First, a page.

Murder conviction reduced in 2011 downtown bar bouncer stabbing

By Elyssa Cherney | Reporter
Posted February 1, 2016

Craig Sandhaus overreacted by fatally stabbing a downtown bar bouncer who was beating up his younger brother in 2011, but he didn't commit murder, a state appeals court ruled when it reduced his conviction.

The Fifth District Court of Appeal in Daytona Beach vacated Sandhaus' 45-year prison term and ordered for him to be resentenced on a manslaughter charge.

Sandhaus, 31, was charged with second-degree murder for his involvement in a fight in an alley near The Lodge on Orange Avenue. Milton Torres Jr., 25, a bouncer at the bar, was fatally stabbed three times during the altercation. A jury convicted Sandhaus in 2013.

"It's a big deal that he'll get at least 15 years of his life back, perhaps more," Eric Barker, one of his original defense attorneys, said Monday.

"It seemed from the beginning that it was a manslaughter case, but despite our best efforts, the jury agreed with the state. Our defense that we presented at trial is that he didn't commit the offense at all, and if he did, he did it in defense of himself or others."

A grainy, black-and-white surveillance video captures the 25-second altercation as it escalates but doesn't clearly show the knife or stabbing.

A spokeswoman for the state Attorney General's Office, which handled the appeal, said lawyers are reviewing Friday's ruling. The Orange-Osceola State Attorney's Office, which prosecuted the case, wouldn't comment.

The appeals-court decision means Sandhaus now faces a maximum sentence of 30 years in prison, the term for first-degree felonies such as manslaughter with a weapon.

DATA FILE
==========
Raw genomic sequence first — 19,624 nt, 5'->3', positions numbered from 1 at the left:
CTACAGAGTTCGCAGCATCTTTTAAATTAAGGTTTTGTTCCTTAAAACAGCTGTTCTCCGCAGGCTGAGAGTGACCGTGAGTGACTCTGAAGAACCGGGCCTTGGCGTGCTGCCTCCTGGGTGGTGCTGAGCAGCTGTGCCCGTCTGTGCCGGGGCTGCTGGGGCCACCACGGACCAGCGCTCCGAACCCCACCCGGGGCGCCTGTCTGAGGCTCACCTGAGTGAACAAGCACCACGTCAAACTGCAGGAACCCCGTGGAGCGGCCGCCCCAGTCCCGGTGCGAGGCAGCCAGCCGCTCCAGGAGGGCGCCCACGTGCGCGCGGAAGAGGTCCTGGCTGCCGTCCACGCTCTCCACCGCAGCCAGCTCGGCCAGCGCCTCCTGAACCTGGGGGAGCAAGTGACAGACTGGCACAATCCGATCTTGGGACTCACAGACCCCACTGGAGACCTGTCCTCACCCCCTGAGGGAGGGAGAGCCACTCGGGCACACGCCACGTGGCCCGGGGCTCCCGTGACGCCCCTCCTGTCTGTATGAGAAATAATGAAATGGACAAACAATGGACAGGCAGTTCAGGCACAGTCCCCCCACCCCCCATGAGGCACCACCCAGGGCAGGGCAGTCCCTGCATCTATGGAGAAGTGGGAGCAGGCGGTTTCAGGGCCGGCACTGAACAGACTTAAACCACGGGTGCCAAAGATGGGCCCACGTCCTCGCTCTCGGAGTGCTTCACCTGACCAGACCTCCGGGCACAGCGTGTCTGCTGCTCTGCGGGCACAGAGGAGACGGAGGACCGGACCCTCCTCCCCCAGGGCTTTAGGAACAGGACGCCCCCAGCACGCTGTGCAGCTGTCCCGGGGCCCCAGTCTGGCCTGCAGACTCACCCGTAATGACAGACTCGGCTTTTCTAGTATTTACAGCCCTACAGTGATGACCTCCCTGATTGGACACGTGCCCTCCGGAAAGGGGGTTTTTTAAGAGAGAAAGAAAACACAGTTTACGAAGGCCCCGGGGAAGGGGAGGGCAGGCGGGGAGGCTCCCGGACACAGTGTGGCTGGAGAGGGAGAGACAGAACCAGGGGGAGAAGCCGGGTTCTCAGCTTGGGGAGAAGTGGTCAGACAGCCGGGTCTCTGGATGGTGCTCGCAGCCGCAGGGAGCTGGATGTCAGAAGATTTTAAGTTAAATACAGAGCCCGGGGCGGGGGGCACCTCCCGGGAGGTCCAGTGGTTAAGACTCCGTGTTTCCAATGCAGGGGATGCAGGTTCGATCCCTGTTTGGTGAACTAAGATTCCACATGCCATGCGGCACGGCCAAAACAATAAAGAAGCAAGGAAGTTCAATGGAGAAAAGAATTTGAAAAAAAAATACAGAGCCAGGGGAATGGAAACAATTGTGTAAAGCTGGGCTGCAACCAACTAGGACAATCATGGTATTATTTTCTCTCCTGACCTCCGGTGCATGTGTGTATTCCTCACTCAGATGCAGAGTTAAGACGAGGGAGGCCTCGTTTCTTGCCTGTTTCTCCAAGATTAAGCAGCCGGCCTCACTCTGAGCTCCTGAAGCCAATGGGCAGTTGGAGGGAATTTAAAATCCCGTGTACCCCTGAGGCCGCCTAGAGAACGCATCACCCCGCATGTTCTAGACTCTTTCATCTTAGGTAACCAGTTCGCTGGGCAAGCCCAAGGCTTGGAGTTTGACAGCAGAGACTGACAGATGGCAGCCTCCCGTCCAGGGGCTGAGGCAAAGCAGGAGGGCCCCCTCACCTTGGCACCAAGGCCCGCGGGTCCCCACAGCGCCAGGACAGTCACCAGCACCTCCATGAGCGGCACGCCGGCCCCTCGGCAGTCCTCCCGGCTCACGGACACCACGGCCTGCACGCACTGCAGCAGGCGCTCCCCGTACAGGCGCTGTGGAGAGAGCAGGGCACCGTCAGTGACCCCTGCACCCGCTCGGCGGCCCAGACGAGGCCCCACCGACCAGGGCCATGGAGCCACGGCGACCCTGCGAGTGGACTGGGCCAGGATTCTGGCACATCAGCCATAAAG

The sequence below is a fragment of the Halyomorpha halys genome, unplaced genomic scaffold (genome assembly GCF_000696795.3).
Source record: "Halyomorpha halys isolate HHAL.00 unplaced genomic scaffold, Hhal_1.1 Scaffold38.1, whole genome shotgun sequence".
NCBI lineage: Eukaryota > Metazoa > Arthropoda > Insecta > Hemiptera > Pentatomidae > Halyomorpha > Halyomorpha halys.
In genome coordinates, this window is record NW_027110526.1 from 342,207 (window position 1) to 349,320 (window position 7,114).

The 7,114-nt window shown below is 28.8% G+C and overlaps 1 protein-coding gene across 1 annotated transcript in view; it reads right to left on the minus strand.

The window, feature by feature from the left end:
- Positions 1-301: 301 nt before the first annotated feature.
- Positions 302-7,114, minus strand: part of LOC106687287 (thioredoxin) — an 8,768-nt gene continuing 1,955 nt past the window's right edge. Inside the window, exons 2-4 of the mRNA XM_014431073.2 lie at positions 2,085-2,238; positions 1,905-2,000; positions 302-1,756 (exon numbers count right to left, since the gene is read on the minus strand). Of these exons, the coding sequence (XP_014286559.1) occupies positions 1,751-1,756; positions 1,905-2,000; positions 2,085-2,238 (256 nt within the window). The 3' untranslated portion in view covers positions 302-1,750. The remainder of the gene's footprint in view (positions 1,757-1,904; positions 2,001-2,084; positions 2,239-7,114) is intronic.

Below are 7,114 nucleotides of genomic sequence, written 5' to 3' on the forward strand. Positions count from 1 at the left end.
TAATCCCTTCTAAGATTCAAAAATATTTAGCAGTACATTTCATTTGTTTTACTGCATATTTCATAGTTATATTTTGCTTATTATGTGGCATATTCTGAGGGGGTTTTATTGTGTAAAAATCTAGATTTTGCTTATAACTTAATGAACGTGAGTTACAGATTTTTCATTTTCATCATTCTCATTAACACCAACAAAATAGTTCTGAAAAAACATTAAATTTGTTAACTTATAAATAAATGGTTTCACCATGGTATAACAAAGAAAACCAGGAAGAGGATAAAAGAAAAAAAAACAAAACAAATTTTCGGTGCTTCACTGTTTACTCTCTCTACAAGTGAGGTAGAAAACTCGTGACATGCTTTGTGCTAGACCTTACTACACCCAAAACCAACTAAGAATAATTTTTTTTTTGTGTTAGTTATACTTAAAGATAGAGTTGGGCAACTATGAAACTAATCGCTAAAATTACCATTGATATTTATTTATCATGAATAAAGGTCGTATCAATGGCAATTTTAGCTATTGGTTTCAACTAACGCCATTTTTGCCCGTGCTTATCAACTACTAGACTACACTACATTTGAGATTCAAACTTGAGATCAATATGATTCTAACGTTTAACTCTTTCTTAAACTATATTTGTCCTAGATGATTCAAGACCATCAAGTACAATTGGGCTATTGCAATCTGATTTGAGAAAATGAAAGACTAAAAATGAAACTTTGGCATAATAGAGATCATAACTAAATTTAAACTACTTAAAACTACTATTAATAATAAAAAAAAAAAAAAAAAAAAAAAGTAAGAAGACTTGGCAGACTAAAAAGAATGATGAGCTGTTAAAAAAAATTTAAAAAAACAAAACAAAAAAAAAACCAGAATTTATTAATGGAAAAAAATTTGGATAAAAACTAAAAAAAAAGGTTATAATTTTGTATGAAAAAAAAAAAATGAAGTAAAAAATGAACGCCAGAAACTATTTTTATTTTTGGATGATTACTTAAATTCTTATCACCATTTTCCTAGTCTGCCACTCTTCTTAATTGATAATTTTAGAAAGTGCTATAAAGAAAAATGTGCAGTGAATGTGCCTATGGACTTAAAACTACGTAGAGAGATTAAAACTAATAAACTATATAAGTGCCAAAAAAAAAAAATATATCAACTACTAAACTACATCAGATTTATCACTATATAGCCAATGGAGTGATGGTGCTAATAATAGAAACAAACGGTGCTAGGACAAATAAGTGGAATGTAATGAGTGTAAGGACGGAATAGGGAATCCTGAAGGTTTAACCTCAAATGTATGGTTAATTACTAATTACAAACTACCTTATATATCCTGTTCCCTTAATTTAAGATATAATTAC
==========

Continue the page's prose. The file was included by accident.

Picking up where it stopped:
The court determined Sandhaus couldn't be convicted of second-degree murder because he didn't kill Torres out of hatred or spite — requirements of the offense.

In an eight-page opinion, appellate judges cited a number of fatal bar brawl cases to show the difference between someone who kills out of malicious intention and someone who kills because of their reaction to a physical fight.

The court highlighted these points in Sandhaus' situation:

"All the testimony was consistent: neither of the brothers knew any of the bouncers before that night, there was no indication of ill will or hatred displayed by or against the brothers until the arguing and shoving began, nobody threatened physical harm to anybody before the fight actually broke out, and nobody mentioned or displayed a weapon prior to the altercation."

Attempts to reach relatives of Torres on Monday were unsuccessful.

Sandhaus' appellate attorney Terrence Kehoe said he was "pleased that the court's decision will result in a reduced sentence for Mr. Sandhaus" but wouldn't elaborate further because of the ongoing case.

Sandhaus' family would not comment for the same reason.

Sandhaus' brother, Eric, was first arrested in the case after Torres' death. But Craig Sandhaus came forward and publicly admitted during a press conference that he was the knifeman.

The fight began, he later testified in court, after a man at the bar asked bouncers to escort the brothers out because he had a no-contact order with Craig Sandhaus from a previous battery case.

Before his trial, Sandhaus unsuccessfully invoked the state's Stand Your Ground defense to dismiss the charges.

When that failed, defense attorneys sought to cast doubt over who delivered the fatal stabs to Torres' chest and abdomen.

During the trial, defense attorneys asked Circuit Judge Alan Apte, who presided over the case in 2013, to reduce Sandhaus' conviction both before and after jury deliberation, Barker said.

Judges with the District Court of Appeal found Apte erred by not granting the motion to reduce Sandhaus' conviction from second-degree murder to manslaughter.

"In this case, no reasonable jury could conclude that the evidence, taken in the light most favorable to the State, established beyond a reasonable doubt that Appellant stabbed Torres based upon ill will, malice, hatred, spite or an evil intent," the court's opinion states.

"On the other hand, a reasonable jury could find … Appellant impulsively overreacted to seeing Torres hitting Appellant's younger brother as others joined in the fight."

A resentencing hearing has not been set yet, according to Orange County court records.

echerney@tribune.com or 407-420-5735.

Source: Orlando Sentinel